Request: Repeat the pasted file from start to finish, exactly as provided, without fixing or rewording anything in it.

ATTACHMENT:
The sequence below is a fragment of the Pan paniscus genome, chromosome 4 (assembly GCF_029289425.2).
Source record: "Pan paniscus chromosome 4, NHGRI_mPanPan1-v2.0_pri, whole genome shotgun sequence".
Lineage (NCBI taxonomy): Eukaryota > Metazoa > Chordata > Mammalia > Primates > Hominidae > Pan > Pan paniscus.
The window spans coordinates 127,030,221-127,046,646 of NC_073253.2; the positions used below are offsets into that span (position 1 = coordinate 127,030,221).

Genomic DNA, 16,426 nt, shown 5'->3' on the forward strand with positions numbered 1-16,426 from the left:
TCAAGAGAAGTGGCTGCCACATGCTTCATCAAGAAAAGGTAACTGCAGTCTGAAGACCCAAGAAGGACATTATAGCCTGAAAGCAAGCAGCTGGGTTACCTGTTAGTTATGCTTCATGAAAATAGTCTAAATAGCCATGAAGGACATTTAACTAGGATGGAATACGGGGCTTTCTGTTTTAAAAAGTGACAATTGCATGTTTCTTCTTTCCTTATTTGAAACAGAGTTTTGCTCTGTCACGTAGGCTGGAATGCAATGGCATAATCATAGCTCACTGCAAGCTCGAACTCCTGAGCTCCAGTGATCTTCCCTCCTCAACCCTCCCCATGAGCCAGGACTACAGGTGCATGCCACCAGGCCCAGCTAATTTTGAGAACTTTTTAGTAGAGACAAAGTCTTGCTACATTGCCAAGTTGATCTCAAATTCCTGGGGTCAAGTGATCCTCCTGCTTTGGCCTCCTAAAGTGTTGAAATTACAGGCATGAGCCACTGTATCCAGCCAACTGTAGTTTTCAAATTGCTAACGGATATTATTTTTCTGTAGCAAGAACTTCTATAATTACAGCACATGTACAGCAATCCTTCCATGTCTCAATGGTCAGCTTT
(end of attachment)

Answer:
The sequence below is a fragment of the Pan paniscus genome, chromosome 4 (assembly GCF_029289425.2).
Source record: "Pan paniscus chromosome 4, NHGRI_mPanPan1-v2.0_pri, whole genome shotgun sequence".
Lineage (NCBI taxonomy): Eukaryota > Metazoa > Chordata > Mammalia > Primates > Hominidae > Pan > Pan paniscus.
The window spans coordinates 127,030,221-127,046,646 of NC_073253.2; the positions used below are offsets into that span (position 1 = coordinate 127,030,221).

Genomic DNA, 16,426 nt, shown 5'->3' on the forward strand with positions numbered 1-16,426 from the left:
TCAAGAGAAGTGGCTGCCACATGCTTCATCAAGAAAAGGTAACTGCAGTCTGAAGACCCAAGAAGGACATTATAGCCTGAAAGCAAGCAGCTGGGTTACCTGTTAGTTATGCTTCATGAAAATAGTCTAAATAGCCATGAAGGACATTTAACTAGGATGGAATACGGGGCTTTCTGTTTTAAAAAGTGACAATTGCATGTTTCTTCTTTCCTTATTTGAAACAGAGTTTTGCTCTGTCACGTAGGCTGGAATGCAATGGCATAATCATAGCTCACTGCAAGCTCGAACTCCTGAGCTCCAGTGATCTTCCCTCCTCAACCCTCCCCATGAGCCAGGACTACAGGTGCATGCCACCAGGCCCAGCTAATTTTGAGAACTTTTTAGTAGAGACAAAGTCTTGCTACATTGCCAAGTTGATCTCAAATTCCTGGGGTCAAGTGATCCTCCTGCTTTGGCCTCCTAAAGTGTTGAAATTACAGGCATGAGCCACTGTATCCAGCCAACTGTAGTTTTCAAATTGCTAACGGATATTATTTTTCTGTAGCAAGAACTTCTATAATTACAGCACATGTACAGCAATCCTTCCATGTCTCAATGGTCAGCTTT